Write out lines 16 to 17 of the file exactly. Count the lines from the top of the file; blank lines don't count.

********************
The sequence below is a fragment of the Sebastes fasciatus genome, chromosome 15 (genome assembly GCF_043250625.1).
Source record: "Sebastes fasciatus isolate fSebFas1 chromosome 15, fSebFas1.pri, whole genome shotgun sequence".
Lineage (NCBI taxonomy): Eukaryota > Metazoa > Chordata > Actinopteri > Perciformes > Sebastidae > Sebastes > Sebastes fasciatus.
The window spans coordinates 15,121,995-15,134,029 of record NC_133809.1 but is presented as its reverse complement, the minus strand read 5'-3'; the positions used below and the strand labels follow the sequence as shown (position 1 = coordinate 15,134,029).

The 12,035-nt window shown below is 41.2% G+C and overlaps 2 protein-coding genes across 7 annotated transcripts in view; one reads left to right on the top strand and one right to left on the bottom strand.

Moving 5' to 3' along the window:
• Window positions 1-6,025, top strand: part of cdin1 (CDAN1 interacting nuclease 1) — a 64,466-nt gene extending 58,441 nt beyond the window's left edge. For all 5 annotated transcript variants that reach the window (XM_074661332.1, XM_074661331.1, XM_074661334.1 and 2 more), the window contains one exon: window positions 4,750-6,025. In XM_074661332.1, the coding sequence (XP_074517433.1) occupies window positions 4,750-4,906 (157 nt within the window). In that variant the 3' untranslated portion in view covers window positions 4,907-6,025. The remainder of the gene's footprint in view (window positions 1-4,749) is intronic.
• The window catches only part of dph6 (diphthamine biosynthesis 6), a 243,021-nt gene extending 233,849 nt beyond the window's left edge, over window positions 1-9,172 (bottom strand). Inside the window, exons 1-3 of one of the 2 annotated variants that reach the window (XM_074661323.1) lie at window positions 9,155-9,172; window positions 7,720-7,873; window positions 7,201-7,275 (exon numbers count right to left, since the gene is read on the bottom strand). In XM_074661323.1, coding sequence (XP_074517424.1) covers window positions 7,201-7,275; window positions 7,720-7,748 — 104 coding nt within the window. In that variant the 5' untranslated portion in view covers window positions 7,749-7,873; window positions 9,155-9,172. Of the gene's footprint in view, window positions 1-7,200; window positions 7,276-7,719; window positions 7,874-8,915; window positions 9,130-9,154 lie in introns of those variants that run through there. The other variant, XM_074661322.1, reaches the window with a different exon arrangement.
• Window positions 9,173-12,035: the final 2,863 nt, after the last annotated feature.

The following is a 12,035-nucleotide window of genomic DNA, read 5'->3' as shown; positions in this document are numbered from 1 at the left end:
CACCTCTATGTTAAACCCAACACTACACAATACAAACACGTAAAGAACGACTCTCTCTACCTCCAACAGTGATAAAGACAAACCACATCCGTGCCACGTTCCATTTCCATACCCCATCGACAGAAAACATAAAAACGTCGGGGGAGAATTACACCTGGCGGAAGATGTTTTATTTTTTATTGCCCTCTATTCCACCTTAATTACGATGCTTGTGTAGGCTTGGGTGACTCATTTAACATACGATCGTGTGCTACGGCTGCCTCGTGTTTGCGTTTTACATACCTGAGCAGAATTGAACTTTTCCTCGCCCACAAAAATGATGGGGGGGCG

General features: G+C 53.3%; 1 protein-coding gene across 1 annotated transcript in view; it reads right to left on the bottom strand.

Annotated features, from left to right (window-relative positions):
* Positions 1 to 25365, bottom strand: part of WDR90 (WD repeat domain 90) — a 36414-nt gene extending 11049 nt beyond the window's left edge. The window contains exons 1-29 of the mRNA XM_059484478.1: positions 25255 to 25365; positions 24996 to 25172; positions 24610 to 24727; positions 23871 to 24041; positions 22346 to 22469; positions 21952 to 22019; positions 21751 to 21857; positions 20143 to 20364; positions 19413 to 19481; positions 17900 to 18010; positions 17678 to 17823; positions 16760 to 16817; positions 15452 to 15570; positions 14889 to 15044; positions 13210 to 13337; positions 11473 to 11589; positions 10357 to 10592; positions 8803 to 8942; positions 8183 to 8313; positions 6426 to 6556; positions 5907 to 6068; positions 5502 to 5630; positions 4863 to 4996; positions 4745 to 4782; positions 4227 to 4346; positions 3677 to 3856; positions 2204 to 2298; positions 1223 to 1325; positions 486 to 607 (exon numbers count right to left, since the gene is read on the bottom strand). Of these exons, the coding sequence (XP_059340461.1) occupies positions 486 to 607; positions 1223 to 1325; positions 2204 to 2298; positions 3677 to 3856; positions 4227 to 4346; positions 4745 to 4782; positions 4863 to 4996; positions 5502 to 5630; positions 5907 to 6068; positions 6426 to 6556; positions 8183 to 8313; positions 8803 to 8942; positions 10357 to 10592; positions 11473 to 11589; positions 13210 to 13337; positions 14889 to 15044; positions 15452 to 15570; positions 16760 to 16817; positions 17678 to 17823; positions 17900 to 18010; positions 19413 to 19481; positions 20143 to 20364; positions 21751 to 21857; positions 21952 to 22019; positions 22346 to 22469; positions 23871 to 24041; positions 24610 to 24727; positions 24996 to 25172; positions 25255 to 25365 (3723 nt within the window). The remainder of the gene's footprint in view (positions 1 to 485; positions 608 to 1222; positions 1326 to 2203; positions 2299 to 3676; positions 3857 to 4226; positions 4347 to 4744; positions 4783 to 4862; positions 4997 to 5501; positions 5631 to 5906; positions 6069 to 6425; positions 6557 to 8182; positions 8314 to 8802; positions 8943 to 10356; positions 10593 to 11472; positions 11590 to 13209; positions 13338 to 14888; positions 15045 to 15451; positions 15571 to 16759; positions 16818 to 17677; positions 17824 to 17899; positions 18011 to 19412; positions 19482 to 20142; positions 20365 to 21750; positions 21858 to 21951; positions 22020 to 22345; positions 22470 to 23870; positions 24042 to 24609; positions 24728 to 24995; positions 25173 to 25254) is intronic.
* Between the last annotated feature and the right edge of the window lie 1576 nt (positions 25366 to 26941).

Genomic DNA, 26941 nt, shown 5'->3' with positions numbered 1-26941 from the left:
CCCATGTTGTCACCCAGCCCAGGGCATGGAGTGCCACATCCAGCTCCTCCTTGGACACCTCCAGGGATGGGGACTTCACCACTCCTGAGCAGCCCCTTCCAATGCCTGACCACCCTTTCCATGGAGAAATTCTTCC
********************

Genomic DNA, 26941 nt, shown 5'->3' with positions numbered 1-26941 from the left:
CCCATGTTGTCACCCAGCCCAGGGCATGGAGTGCCACATCCAGCTCCTCCTTGGACACCTCCAGGGATGGGGACTTCACCACTCCTGAGCAGCCCCTTCCAATGCCTGACCACCCTTTCCATGGAGAAATTCTTCC